• Borners

        Yeah Japanese-Americans are a bit of outlier since the flow from Japan has declined rather than increased given Japan’s growth, connections to the old-country are quite weak compared to Koreans/Chinese etc.

        Asian-Americans, African-Americans, White-Americans the thing that unifies them is their Americanness, which includes a belief that their caste identities explain everything and they have magically inherited XYZ from that caste identity’s “original” continent. They don’t need to learn because they already know.

    • Nathanael

      CSX has been sabotaging the Schenectady-Buffalo line in far more ways than just preventing electrification. They’ve been removing tracks, they’ve been dispatching incompetently, etc. There really is no way around “buy the tracks”. I think the model on which Virginia bought half of the right-of-way for the Richmond to DC corridor is the correct model for the Albany-Buffalo corridor. CSX may throw hissy fits, but they WILL SELL.

      • Nathanael

        And of course once the state has its own right-of-way, CSX has nothing to say about whether it gets electrified.

        The same applies in California. Offer the right price, UP will sell the tracks. These are private, for-profit businesses. They are focused on quarterly numbers, improving the operating ratio, and reducing capital expenditure. Selling the tracks to the state is an offer they cannot resist, and it’s just a matter of negotiating on price.

        CSX also sold tracks in Massachusetts, as well as Virginia. CN sold most of the tracks in Toronto to Metrolinx/GO Transit. NS sold tracks in Michigan. BNSF *wanted* to sell tracks in New Mexico. *They will all sell*.

        Electrification is entirely technically feasible. If the obstacle is “you gotta buy the tracks”, a report writer should just say that. Because buying the tracks is also quite feasible. It’s not like we’re trying to buy tracks from a foreign power which considers them a national security issue — these are companies with a short-term profit motive who WILL sell the tracks and take the cash, if the price is right.

  5. Paul Dyson

    Alon I think I have a page in Steel Wheels, May I reprint? PD

    All the best Paul Dyson 818 371 9516

    >

    • Alon Levy

      Sure, but you may want to also talk about your angle with Electrolink, because you understand the actual constraints in California better than I do.

  6. SB

    The report is from October 2020 and I can’t find recent news about this.
    The report advocates moving to renewable diesel and completing hydrail pilot by 2025 which I don’t think is happening.

    • Benjamin Turon

      I thought that they at Caltrans had issued something new too when I read the blog, but the link is to something I have had and even posted online on my rail group’s website for months. Caltrans seems to be working closely with Siemens, DB Engineering & Consulting, and Ballard Power Systems, Ballard being the same company that is providing fuel cells to the Sierra Northern and Canadian Pacific hydrogen demonstration-locomotives. There is quite a bit that can be found online involving DB and hydrogen trains in California, so while Mx. Levy attacks Americans at Caltrans, Siemens and DB seem very much involve to in the thinking and planning for zero-emission rail transport in California. This Andreas Hoffrichter, PhD Manager, Lead Sustainable Motive Power & Zero-Emission Technologies for DB Engineering & Consulting USA seems a key fellow.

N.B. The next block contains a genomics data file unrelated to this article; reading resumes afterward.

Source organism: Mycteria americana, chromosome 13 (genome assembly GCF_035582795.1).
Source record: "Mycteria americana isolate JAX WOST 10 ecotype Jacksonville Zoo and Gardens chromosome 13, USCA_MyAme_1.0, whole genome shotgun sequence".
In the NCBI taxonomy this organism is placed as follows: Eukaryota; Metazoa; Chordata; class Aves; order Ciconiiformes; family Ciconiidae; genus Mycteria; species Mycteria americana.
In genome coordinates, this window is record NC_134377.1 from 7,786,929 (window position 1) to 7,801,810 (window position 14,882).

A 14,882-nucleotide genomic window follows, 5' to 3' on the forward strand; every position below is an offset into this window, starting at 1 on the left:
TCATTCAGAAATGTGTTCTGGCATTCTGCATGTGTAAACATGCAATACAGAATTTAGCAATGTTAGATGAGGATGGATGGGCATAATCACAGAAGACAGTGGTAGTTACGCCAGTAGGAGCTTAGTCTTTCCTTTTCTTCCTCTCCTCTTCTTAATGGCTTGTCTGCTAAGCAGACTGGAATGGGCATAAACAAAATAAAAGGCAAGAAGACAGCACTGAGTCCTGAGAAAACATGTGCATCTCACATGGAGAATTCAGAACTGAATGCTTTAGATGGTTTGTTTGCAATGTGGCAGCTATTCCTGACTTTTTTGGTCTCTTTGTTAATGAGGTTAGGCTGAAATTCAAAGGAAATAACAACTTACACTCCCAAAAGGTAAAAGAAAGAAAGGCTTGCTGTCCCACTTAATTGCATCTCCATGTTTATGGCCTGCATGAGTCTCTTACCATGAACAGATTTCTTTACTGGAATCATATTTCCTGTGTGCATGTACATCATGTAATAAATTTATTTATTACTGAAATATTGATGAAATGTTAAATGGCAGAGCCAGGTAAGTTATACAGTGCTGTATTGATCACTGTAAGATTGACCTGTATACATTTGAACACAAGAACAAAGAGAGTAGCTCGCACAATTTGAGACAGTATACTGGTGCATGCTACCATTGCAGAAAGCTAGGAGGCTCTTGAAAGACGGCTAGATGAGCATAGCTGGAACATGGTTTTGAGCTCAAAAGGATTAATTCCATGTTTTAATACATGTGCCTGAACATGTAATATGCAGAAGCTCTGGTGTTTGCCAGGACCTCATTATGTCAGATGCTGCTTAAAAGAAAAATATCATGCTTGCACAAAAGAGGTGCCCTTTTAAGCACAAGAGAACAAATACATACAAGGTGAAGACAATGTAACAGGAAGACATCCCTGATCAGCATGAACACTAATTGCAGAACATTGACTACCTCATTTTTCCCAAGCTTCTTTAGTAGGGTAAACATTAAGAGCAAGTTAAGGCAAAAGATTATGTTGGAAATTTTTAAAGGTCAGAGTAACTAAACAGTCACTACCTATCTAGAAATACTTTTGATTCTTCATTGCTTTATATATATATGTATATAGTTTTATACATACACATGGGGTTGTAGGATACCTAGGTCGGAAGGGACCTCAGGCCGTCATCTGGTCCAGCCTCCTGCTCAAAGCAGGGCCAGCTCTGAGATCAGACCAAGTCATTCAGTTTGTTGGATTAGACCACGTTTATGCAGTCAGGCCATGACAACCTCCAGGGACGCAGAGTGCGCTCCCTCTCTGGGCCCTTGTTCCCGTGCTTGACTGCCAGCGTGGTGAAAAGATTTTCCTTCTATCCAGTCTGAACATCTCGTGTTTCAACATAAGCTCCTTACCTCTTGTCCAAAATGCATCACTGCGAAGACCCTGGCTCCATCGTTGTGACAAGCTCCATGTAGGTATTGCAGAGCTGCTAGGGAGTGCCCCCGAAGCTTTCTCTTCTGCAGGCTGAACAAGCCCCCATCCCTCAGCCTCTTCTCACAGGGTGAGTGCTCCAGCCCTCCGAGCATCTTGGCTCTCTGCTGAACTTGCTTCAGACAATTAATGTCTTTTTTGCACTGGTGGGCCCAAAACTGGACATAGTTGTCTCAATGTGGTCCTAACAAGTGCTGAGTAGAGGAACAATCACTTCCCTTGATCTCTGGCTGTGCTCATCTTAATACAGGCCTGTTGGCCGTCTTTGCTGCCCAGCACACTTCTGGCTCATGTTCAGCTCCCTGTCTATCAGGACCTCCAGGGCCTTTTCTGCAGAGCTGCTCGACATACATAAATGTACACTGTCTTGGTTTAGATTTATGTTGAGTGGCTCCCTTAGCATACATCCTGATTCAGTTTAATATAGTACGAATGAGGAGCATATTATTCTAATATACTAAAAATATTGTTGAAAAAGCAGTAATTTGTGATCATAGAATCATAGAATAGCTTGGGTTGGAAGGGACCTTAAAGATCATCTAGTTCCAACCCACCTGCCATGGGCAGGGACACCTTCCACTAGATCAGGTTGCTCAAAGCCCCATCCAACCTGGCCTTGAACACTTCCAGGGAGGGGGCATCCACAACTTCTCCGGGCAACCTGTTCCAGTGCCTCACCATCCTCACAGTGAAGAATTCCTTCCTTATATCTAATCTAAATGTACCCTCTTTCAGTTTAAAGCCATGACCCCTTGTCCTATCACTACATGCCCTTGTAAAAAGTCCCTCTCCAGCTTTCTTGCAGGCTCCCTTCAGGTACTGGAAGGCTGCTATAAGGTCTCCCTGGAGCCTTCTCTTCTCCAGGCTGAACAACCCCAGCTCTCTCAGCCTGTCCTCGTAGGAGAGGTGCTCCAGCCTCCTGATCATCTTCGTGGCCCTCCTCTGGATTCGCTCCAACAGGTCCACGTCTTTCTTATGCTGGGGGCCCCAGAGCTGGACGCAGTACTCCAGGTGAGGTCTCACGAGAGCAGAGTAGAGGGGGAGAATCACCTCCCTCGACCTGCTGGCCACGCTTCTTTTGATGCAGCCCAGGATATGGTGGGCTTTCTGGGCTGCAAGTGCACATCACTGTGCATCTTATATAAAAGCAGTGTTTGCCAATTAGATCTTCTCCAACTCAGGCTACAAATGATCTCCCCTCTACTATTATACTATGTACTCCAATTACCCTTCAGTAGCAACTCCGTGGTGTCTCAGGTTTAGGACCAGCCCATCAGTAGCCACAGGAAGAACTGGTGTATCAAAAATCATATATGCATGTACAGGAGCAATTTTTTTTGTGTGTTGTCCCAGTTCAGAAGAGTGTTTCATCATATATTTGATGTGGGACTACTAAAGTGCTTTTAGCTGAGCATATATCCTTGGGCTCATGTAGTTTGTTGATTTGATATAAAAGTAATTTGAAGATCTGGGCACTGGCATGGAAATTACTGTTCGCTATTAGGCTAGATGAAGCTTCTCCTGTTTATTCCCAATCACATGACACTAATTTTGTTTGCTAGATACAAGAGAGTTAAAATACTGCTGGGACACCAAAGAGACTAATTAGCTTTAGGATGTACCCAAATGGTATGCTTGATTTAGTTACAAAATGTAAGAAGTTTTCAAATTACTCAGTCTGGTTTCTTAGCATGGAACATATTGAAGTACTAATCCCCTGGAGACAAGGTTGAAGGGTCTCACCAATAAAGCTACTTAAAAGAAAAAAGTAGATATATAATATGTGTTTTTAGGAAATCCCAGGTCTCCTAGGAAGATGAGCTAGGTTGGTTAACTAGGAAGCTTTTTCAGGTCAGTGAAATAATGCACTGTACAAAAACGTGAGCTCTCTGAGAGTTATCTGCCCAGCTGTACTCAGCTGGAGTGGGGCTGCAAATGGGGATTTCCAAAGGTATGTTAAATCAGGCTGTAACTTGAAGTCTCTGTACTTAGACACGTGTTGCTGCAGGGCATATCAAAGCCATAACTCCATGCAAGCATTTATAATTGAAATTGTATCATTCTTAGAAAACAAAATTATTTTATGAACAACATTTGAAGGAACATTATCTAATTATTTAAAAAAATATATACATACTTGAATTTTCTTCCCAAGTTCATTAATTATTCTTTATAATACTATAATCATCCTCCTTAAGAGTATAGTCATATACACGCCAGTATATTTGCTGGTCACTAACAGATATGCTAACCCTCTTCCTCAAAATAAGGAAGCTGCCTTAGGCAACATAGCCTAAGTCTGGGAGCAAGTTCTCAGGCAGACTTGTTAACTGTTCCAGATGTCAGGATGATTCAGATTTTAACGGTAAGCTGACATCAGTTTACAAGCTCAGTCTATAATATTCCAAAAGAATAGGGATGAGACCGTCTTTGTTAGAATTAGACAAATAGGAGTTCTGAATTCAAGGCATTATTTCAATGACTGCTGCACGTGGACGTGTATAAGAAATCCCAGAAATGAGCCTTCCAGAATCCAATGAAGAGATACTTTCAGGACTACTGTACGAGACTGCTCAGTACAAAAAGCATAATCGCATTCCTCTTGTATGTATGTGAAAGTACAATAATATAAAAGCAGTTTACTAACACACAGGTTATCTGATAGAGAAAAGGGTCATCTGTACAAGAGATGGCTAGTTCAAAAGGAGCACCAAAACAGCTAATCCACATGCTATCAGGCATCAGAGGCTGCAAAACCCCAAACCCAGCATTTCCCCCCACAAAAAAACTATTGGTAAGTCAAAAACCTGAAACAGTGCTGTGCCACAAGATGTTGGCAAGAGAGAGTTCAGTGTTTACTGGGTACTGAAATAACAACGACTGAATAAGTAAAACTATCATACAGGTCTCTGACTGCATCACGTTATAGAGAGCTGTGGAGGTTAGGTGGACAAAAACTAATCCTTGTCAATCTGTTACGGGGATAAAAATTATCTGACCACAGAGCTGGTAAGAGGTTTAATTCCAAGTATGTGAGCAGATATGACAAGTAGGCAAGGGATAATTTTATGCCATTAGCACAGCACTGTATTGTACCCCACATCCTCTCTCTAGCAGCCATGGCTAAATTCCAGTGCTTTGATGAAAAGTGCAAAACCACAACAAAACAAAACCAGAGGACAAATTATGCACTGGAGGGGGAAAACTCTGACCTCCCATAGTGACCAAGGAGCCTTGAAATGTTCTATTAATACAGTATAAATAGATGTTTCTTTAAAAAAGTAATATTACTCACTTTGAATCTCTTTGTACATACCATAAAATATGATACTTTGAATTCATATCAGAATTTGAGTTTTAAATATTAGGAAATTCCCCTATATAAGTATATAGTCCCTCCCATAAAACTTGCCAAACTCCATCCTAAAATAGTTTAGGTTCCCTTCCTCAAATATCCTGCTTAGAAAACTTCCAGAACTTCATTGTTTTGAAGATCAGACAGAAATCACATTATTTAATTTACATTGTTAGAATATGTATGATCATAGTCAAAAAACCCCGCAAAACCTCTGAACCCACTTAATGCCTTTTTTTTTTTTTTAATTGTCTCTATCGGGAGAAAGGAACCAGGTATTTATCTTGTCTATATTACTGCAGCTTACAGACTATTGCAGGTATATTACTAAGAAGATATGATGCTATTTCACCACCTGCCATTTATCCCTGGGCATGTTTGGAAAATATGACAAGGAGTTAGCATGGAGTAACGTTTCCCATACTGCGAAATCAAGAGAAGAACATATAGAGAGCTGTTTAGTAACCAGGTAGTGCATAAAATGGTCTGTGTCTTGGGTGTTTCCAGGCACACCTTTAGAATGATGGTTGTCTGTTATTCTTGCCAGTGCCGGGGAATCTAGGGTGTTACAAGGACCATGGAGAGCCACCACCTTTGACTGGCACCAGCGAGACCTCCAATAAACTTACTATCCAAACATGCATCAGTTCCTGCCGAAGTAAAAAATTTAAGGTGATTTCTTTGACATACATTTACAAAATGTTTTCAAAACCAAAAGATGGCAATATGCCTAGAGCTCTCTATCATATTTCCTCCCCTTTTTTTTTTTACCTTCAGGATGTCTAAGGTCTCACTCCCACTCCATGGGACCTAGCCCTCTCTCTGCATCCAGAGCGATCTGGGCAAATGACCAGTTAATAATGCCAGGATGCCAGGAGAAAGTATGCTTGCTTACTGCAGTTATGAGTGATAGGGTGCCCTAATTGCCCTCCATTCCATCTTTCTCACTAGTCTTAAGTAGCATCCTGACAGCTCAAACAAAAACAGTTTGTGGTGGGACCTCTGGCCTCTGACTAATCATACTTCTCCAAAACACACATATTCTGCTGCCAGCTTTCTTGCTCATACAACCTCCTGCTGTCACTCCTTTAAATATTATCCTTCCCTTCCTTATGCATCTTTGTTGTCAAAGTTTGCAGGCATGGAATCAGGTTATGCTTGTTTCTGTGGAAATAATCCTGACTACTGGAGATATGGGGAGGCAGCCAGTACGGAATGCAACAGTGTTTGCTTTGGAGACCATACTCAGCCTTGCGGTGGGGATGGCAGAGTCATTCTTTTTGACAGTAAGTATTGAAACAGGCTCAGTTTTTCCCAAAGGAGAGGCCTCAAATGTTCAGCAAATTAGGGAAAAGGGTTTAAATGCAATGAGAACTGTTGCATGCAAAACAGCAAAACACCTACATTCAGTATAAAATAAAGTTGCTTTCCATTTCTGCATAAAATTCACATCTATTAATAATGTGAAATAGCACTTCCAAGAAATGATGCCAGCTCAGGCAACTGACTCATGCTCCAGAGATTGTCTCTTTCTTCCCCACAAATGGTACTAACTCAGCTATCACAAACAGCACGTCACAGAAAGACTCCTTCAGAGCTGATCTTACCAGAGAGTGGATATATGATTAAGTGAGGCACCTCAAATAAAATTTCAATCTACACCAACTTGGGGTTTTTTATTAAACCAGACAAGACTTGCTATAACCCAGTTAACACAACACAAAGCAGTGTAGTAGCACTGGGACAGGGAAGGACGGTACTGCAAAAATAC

CHBC BRIEFING: HYDROGEN RAIL PROJECT SHOWCASE (PDF)

      Click to access 20210519-CHBC-Briefing-Slides_Final-3.pdf

      Innovations in Hydrogen Rail – Project Showcase (Video of the Above)

      DB: Overview of Hydrogen-Powered Railway Motive Power Vehicles (Hydrail)

      Click to access Hoffrichter-12-03-20-Inter-Trans-Res-Symposium.pdf

      DB: Overview of Zero-Emission Motive/Power Options/Electrification, Batteries, Hydrogen

      Click to access Day%201%20Ext%201%20DB%20ENG%2020201021.pdf

      • Alon Levy

        Yes, and in Germany there’s an experimental example, it just has very high costs, while Italy is wiring a four-figure number of kilometers and India and China are both going 100% electric this decade.

  7. Phake Nick

    Speak of which, would third rail electrification be a realistic option on conventional heavy rail line if it is really undesired or not capable of putting up electricity poles and overhead wires?

        • Sascha Claus

          I only know about Bordeaux and their wireless city centre, and they use sophisticated electronic magickery to power only a short section that’s fully under the tram when the tram is passing over it. (Alstom Alimentation par (le) Sol)
          That doesn’t sound like it scales to railway speeds, hundreds of kilometres or snow.

          • Eric2

            It might be dangerous to passers-by with pacemakers to spew out that much EM radiation, if not contained by a vehicle directly overhead.

          • Phake Nick

            I think maglev have been proven safe to pacemaker-equipped passengers, including when boarding and deboarding?…

          • Sassy